ISLAMABAD: Caretaker Health Minister Dr Nadeem Jan on Wednesday said the interim government has started negotiations with stakeholders to set up a ‘Pharma Park’ in Pakistan which would potentially reduce the prices of medicines as well as increase the capacity of the local industry.

According to the interim minister, the ‘Pharma Park’ aimed to start the production of molecules locally instead of importing them in a bid to reduce the strain on foreign exchange reserves.

“We have also started negotiations with friendly countries and companies for transfer of technology so that Pakistan would be able to control prices, supply and ensure the quality of medicines,” the minister said while talking to Dawn. He said that ‘Pharma Park’ was a “special place” for the pharma industry to establish industrial units in the country.

“Unfortunately we don’t manufacture molecules and spend billions of dollars on imports of raw material every year. I joined the health ministry [in the interim set-up] with the goal of establishing ‘Pharma Park’ so Pakistan could produce raw materials for medicines,” he said, adding that this initiative will enable the country to export medicines as well.

Dr Jan says park will increase industry’s capacity, indigenous production of molecules

While replying to a question, Dr Jan said that the location of the Pharma Park was yet to be finalised, but he wanted to allocate a place in the federal capital. “We will encourage the companies to have a joint venture or public-private partnership and establish industrial units. We have contacted some of the friendly countries as well,” he said.

When asked if companies were willing to set up units in Pakistan as a number of them had already left the country, Dr Jan said that the pharma industry had reservations regarding the prices of medicines but he wanted to introduce a mechanism in which companies would not have to face financial losses while the public would also get medicines at affordable rates.

Meeting with British HC

Meanwhile, British High Commissioner to Pakistan Jane Marriott called on the caretaker health minister on Wednesday. During the meeting, it was agreed to enhance collaboration in the health sector and forge closer ties in addressing in myriad challenges in the area, the health ministry said in a statement.

“Welcoming the high commissioner, the minister expressed gratitude for the continued support of the UK in diverse areas of the health sector in Pakistan. In this regard, he made special mention of natural calamities like the earthquake and recent floods; and initiatives like polio eradication. The two sides expressed unanimity of views on issues in the realm of health, climate change and population.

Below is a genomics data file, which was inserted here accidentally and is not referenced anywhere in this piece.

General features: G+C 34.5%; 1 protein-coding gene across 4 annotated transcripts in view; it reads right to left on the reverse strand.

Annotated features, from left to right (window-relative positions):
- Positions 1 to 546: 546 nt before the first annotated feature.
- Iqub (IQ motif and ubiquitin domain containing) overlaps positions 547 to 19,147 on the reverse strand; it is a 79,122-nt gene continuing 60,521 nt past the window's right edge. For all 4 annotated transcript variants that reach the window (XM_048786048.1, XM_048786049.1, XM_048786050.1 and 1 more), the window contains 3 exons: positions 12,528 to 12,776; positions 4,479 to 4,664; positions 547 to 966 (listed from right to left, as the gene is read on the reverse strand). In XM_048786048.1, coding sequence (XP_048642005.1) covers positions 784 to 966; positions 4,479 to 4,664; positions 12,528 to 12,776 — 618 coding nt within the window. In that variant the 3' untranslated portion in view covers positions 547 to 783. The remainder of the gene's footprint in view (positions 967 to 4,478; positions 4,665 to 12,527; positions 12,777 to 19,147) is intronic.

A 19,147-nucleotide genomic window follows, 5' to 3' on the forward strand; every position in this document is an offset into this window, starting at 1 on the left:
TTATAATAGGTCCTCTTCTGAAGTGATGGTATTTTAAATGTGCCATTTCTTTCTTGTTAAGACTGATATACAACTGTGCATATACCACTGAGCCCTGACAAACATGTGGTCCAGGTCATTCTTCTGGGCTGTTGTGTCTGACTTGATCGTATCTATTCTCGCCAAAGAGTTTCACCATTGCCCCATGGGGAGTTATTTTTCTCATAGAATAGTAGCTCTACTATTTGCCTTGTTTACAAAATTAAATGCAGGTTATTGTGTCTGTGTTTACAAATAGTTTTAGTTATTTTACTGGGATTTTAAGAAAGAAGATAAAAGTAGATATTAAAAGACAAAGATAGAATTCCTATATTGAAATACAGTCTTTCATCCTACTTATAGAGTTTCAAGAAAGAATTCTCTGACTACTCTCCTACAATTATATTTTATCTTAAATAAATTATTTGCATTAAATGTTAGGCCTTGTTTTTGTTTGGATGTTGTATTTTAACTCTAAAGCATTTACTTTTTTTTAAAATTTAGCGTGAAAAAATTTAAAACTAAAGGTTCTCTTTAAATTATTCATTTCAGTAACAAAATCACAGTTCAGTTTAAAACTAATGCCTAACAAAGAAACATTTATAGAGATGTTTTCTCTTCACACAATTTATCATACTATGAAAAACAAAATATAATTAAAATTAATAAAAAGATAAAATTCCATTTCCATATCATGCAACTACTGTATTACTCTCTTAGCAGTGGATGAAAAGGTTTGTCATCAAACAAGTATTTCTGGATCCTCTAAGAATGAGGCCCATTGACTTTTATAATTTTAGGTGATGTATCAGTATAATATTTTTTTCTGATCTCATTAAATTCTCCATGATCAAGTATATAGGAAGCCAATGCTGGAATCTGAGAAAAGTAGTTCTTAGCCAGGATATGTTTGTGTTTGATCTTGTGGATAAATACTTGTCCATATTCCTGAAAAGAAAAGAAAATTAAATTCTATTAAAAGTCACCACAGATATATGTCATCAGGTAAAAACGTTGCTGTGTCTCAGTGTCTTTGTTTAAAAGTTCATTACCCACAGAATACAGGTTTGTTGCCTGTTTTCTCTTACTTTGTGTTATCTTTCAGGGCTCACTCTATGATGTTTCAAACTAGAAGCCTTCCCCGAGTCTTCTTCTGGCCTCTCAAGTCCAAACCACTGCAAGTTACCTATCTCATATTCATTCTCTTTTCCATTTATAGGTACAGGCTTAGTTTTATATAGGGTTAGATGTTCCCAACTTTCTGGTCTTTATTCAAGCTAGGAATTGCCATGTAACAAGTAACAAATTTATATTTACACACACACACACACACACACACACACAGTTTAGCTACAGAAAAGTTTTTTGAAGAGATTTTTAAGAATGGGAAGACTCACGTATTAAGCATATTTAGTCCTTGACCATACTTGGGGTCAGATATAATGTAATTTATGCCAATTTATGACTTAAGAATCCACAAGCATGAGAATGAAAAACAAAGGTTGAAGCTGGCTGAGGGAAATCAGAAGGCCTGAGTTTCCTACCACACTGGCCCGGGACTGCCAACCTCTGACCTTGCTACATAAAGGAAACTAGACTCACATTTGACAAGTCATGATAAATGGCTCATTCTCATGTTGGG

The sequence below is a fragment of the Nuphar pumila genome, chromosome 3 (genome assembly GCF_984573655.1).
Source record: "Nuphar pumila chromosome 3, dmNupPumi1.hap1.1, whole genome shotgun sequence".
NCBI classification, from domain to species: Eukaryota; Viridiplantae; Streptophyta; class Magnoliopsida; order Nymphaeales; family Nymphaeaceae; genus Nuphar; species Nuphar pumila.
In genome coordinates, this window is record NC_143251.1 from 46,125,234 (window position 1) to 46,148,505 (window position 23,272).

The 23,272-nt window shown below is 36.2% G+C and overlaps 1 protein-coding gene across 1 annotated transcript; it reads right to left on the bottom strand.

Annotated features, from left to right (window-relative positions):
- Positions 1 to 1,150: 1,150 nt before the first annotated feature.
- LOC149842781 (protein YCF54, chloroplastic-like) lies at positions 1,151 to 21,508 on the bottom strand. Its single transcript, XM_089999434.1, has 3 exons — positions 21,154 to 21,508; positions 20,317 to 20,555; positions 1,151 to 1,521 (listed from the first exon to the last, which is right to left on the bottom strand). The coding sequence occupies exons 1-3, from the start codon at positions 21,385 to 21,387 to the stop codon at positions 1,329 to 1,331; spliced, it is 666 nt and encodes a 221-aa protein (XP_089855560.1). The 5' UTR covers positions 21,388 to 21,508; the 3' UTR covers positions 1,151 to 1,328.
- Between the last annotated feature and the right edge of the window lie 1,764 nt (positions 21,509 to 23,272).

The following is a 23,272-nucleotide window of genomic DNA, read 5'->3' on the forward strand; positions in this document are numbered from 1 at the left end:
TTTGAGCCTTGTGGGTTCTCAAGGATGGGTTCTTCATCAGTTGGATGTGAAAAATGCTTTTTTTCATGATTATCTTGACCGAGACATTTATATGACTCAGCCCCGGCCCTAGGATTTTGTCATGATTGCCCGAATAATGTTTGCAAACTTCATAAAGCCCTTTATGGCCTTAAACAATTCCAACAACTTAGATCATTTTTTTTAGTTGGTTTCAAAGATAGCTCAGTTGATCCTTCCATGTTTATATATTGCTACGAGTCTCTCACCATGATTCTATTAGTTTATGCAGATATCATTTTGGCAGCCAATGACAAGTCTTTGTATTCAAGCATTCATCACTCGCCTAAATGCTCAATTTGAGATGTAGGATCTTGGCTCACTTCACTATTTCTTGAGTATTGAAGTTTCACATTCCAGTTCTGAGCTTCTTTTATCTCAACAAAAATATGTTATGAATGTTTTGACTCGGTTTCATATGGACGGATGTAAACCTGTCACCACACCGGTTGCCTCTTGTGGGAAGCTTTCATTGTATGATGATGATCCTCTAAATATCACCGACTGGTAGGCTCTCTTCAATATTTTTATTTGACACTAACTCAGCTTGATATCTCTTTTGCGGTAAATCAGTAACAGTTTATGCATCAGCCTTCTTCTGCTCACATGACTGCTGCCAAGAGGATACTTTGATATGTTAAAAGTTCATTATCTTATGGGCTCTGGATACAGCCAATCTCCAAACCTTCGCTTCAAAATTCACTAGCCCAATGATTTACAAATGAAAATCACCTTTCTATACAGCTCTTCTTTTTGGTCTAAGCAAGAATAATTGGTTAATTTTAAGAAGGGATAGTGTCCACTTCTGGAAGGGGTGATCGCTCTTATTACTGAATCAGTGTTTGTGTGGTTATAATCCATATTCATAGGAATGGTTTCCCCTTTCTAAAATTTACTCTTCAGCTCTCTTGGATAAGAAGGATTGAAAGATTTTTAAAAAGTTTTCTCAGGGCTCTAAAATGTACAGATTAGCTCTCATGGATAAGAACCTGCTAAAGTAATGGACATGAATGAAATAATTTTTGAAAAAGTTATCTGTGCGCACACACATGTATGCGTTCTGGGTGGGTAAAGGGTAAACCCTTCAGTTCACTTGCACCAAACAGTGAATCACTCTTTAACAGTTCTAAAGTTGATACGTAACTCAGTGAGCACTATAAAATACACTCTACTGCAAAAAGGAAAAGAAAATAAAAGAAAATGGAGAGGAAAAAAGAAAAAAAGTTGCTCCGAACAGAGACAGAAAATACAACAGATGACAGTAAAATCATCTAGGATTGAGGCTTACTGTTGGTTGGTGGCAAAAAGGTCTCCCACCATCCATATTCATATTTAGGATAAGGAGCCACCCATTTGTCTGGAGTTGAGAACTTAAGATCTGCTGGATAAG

“In the limited time available to us we will make every endeavour to leave a strong health system as a legacy for those to follow. This is an opportune time for system strengthening. Health should be apolitical and for humanity,” said Dr Jan.

“We have established an inter-ministerial forum for effective inter-provincial coordination in the areas of health and population. There is immense potential in the pharma sector in Pakistan. We are encouraging to building a pharma park to increase the capacity of the pharma industry in Pakistan. We must focus on indigenous manufacturing of medicines in the country. This will not only have a positive impact on the country’s economy, but it will also make it possible for people to access medicines at affordable prices,” he said.

“Although Pakistan is manufacturing vaccines there is a need for transfer of technology to enhance capacity and to this end, we are looking forward to collaboration with friendly countries,” he said.

Vaccine equity

Dr Jan laid special emphasis on vaccine equity for low and middle-income countries. “We would like a partnership to ensure free flow of funds to low and middle-income countries in the event of a calamity. We would like a global charter to ensure vaccine allocation to countries in need,” he added.

The minister shared that Pakistan was all set to host the maiden Global Health Security Summit this year in Islamabad, reflecting the strongest commitment at the highest level to the Global Health Security Agenda.

British High Commissioner said the UK-Pakistan partnership was the oldest. “The UK-Pak health partnership that we signed this year is instrumental in forging closer collaboration,” she added.

She extended an invitation to the minister to attend the International Food Security Summit focusing on nutrition being held in the UK on November 20, 2023. The minister accepted the invitation.

Later, the British High Commissioner was given a briefing on Pakistan’s first Unified Heath Management System for infectious diseases, namely the Infectious Diseases Management Information System (IDMIS) established at the Ministry of National Health Services.

Published in Dawn, September 21st, 2023

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